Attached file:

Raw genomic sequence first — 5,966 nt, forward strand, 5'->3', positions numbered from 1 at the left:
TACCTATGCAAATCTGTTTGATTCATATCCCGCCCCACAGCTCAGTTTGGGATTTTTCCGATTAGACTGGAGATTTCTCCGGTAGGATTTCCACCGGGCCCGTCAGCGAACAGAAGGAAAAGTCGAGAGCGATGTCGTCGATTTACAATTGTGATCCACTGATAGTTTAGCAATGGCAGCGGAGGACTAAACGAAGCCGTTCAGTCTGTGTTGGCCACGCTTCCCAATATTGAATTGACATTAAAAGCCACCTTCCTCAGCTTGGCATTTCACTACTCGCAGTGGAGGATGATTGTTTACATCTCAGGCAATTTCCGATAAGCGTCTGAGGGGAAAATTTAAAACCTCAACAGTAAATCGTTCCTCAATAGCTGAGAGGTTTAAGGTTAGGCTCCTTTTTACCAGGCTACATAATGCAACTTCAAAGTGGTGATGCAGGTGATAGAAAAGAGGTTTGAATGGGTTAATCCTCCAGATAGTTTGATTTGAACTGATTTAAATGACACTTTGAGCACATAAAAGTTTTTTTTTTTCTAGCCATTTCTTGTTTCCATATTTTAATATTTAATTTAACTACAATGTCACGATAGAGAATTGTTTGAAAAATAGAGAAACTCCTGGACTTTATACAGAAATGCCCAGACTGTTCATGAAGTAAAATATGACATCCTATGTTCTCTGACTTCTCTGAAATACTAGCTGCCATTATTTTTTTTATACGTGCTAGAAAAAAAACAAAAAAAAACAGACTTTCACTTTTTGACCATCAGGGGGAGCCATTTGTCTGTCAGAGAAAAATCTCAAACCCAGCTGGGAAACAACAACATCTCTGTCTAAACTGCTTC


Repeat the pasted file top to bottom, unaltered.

Raw genomic sequence first — 5,966 nt, forward strand, 5'->3', positions numbered from 1 at the left:
TACCTATGCAAATCTGTTTGATTCATATCCCGCCCCACAGCTCAGTTTGGGATTTTTCCGATTAGACTGGAGATTTCTCCGGTAGGATTTCCACCGGGCCCGTCAGCGAACAGAAGGAAAAGTCGAGAGCGATGTCGTCGATTTACAATTGTGATCCACTGATAGTTTAGCAATGGCAGCGGAGGACTAAACGAAGCCGTTCAGTCTGTGTTGGCCACGCTTCCCAATATTGAATTGACATTAAAAGCCACCTTCCTCAGCTTGGCATTTCACTACTCGCAGTGGAGGATGATTGTTTACATCTCAGGCAATTTCCGATAAGCGTCTGAGGGGAAAATTTAAAACCTCAACAGTAAATCGTTCCTCAATAGCTGAGAGGTTTAAGGTTAGGCTCCTTTTTACCAGGCTACATAATGCAACTTCAAAGTGGTGATGCAGGTGATAGAAAAGAGGTTTGAATGGGTTAATCCTCCAGATAGTTTGATTTGAACTGATTTAAATGACACTTTGAGCACATAAAAGTTTTTTTTTTTCTAGCCATTTCTTGTTTCCATATTTTAATATTTAATTTAACTACAATGTCACGATAGAGAATTGTTTGAAAAATAGAGAAACTCCTGGACTTTATACAGAAATGCCCAGACTGTTCATGAAGTAAAATATGACATCCTATGTTCTCTGACTTCTCTGAAATACTAGCTGCCATTATTTTTTTTATACGTGCTAGAAAAAAAACAAAAAAAAACAGACTTTCACTTTTTGACCATCAGGGGGAGCCATTTGTCTGTCAGAGAAAAATCTCAAACCCAGCTGGGAAACAACAACATCTCTGTCTAAACTGCTTC